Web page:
Secondly, God knows our struggles and He will use our struggles to draw us closer to Himself and teach us about His faithfulness. My friend, you are not alone. When Thanksgiving arrives this coming Thursday you may very well be facing the same heartache that you have been struggling with for the past few weeks or months, but you can know that God is at work.
King David knew heartache. He had witnessed the death of an infant son, he had suffered tremendously because of his adulterous affair with Bathsheba, he had lived life on the run like a common criminal while King Saul was trying to kill him, his friends had turned their back on him, and he had even suffered the anguish of one of his adult sons trying to take his throne. How can one man deal with such heartache? David knew the remedy to his anxious moments, he knew where his strength resided, and he knew where to turn when he had no other place to turn. David wrote,
17 The righteous cry out, and the LORD hears them; he delivers them from all their troubles. 18 The LORD is close to the brokenhearted and saves those who are crushed in spirit. (Psalm 34:17-18 NIV)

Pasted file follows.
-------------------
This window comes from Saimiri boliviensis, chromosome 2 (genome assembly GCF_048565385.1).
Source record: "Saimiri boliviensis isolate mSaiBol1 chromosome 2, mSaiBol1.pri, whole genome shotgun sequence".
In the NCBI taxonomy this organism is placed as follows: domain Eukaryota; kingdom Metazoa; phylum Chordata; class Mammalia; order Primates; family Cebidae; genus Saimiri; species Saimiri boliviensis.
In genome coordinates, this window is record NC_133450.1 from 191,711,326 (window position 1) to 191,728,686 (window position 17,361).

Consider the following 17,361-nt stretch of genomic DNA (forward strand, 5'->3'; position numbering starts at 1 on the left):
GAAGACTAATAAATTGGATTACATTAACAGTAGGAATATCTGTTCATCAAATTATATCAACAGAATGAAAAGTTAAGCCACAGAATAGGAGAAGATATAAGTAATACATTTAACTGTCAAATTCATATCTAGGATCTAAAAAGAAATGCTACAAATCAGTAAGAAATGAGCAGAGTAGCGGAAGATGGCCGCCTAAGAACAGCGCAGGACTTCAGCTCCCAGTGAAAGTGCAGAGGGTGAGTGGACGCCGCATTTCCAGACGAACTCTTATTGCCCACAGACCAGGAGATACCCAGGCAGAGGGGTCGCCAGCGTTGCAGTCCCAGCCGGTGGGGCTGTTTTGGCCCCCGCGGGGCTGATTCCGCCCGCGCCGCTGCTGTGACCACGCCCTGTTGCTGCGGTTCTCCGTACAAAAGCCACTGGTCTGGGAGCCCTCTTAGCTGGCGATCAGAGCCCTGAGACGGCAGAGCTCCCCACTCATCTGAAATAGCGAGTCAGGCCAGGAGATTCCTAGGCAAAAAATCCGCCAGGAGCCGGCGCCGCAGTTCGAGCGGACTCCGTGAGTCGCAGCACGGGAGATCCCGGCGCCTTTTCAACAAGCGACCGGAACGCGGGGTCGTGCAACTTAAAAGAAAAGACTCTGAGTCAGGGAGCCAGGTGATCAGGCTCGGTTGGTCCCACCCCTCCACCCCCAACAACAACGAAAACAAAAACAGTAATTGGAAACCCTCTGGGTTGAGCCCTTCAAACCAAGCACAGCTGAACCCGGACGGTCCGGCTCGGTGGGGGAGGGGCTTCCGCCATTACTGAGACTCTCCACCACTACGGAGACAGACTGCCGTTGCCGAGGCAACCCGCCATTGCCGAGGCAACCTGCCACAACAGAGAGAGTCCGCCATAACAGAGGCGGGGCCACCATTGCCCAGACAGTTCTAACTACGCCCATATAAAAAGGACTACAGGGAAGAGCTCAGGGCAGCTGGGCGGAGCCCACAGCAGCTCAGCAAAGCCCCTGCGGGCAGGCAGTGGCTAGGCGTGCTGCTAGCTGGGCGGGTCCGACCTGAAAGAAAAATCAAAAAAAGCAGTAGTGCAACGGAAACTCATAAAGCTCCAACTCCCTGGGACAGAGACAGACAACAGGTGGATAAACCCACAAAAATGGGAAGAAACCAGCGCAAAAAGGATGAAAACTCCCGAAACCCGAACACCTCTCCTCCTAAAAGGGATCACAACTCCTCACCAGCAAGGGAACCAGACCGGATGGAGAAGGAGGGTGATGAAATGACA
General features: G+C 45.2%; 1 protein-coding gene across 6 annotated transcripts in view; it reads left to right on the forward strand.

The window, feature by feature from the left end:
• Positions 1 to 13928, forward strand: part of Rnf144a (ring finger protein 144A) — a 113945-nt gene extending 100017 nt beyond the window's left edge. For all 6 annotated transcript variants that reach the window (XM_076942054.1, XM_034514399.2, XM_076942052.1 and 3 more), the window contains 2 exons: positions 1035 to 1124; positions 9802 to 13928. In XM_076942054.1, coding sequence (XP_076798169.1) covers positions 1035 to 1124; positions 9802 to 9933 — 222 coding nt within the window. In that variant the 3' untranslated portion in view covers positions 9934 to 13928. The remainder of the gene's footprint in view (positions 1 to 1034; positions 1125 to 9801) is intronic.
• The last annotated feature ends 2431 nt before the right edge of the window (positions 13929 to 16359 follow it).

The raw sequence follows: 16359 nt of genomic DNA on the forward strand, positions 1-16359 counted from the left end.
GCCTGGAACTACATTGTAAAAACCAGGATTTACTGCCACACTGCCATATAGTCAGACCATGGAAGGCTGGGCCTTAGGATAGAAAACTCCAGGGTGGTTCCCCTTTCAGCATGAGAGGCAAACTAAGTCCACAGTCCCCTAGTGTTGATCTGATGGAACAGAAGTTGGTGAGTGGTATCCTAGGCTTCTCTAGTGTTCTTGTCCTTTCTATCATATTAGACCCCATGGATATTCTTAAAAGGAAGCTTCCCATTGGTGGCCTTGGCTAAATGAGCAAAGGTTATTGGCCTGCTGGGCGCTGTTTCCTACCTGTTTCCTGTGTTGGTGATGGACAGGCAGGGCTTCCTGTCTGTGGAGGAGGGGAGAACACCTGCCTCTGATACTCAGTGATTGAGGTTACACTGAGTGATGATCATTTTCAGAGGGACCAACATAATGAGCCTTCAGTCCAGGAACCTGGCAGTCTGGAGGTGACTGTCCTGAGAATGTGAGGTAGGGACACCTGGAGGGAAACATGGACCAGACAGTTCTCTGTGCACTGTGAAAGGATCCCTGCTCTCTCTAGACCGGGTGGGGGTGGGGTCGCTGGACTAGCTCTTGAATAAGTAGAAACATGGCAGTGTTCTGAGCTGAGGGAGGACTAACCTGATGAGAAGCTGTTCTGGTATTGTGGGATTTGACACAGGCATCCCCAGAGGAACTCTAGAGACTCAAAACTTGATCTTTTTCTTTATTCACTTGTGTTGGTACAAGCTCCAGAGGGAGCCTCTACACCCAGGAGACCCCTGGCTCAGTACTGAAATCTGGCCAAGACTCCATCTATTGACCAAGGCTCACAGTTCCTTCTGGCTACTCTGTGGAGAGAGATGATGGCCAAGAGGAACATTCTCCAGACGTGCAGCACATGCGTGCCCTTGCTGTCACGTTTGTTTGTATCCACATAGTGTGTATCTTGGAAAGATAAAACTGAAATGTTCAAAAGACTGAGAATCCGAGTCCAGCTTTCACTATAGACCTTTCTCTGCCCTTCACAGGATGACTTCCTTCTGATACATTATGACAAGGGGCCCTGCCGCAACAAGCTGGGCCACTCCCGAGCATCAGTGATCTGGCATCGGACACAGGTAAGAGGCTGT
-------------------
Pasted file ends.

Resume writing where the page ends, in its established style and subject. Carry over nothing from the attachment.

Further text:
King David wasn’t the only person in Scripture who faced sleepless nights and felt like his life was over. If you read the Bible then you will find an endless list of men and women who faced perilous times, heartrending situations, and who tasted bitter tears. The Apostle Paul wrote of his own struggles in his letter to the Corinthians.
8 We do not want you to be uninformed, brothers, about the hardships we suffered in the province of Asia. We were under great pressure, far beyond our ability to endure, so that we despaired even of life. 9 Indeed, in our hearts we felt the sentence of death. But this happened that we might not rely on ourselves but on God, who raises the dead. 10 He has delivered us from such a deadly peril, and he will deliver us. (2 Corinthians 1:8-10 NIV)